Once my best friend and I were in the backseat of the car while my mother was driving us somewhere. We were both on our phones texting. My mother said, “girls stop texting while you are together. It’s RUDE!” I answered her back, “It’s okay mom. We are texting each other”. We all broke out laughing. Now I’m laughing while writing!

My head is always full as I attempt to split my attention between what I’m doing and the multiple notifications from my devices demanding my attention. I can be studying and involved in many different conversations at the same time. It can be difficult to keep track of everything and stay focussed. I am constantly interrupted.

By constantly being plugged in, not only are our interactions with others impacted, but so is the way we relate with ourselves. There is a loss of knowing how to be alone and the richness of solitude is not experienced and can even be feared. Turkle speaks about time for self reflection being so important for our maturation and development.

Not only has our psychological health been affected but so has our physical health. Spending hours per day on the internet has affected the obesity rate in the population and specifically causing an increase in the rate of childhood obesity. Computer use and mobile devices have negative affects on our posture which can cause all sorts of symptoms from neck and back pain, to headaches, and repetitive strain syndromes. The fact that bones in the spine are not fully ossified until the age of 23-25, also makes this important. Bones form by responding to pressure, so if you are always slouched in front of your computer more pressure is going on certain vertebras and you can form curves and blockages that are not healthy. (My parents are both chiropractors.) There was a study that showed that use of digital technology alters the actual wiring of children brains. Another study showed the use of technology caused children to loose empathy. There is also evidence that use of cell phones may be linked to brain tumour growth. Poor sleep is a problem in many people’s lives. It is recommended that turning off all devices, and in fact not having them in the room you sleep in, is best.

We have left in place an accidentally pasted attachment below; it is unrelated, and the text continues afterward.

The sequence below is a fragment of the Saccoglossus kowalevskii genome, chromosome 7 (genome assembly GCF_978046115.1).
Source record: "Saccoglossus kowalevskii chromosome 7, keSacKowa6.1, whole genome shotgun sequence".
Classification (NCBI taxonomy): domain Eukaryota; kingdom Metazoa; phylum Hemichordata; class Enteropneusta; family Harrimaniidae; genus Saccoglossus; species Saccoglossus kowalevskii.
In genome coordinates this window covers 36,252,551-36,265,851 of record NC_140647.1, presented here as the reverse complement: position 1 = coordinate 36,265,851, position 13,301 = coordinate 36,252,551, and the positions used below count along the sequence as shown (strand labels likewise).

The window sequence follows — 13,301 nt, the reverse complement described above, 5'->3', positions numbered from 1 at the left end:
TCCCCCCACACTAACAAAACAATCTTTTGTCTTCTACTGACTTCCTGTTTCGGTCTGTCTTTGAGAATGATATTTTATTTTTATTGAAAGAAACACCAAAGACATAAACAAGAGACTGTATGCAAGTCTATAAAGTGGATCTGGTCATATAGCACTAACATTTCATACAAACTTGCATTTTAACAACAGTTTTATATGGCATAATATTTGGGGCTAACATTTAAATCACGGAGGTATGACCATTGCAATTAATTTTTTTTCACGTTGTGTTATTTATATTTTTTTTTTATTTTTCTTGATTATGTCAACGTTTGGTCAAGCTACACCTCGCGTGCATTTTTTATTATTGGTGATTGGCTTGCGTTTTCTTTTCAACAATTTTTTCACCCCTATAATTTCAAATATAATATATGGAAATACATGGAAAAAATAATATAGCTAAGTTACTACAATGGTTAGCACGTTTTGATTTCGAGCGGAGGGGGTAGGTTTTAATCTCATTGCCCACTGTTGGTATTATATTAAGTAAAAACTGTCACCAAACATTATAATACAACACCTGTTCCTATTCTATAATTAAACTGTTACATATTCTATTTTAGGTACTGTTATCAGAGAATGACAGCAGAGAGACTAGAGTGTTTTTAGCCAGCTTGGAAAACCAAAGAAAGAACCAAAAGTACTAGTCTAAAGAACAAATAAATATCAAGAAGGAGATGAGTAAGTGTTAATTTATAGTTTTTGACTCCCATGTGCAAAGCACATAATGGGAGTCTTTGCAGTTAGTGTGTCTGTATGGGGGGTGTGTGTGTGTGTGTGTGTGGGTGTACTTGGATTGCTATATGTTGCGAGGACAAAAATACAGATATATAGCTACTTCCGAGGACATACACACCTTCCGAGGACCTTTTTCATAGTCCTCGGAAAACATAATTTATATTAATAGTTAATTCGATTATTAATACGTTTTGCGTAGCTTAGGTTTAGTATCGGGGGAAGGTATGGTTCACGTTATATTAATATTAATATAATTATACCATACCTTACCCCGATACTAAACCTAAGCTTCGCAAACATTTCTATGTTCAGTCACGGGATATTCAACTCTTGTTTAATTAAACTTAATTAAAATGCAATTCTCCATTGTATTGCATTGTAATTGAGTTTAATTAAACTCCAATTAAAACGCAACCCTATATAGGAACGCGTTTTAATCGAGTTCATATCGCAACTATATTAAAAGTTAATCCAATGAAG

This being said, digital technology has definitely made our lives on the whole much better in obvious ways. Information can be exchanged very quickly. This has had great impact on the business world. Marketing can have broader reach. There are online businesses as a whole new way of doing business. Through the internet, the world has become more of a global economy and we are able to think of ourselves as global citizens.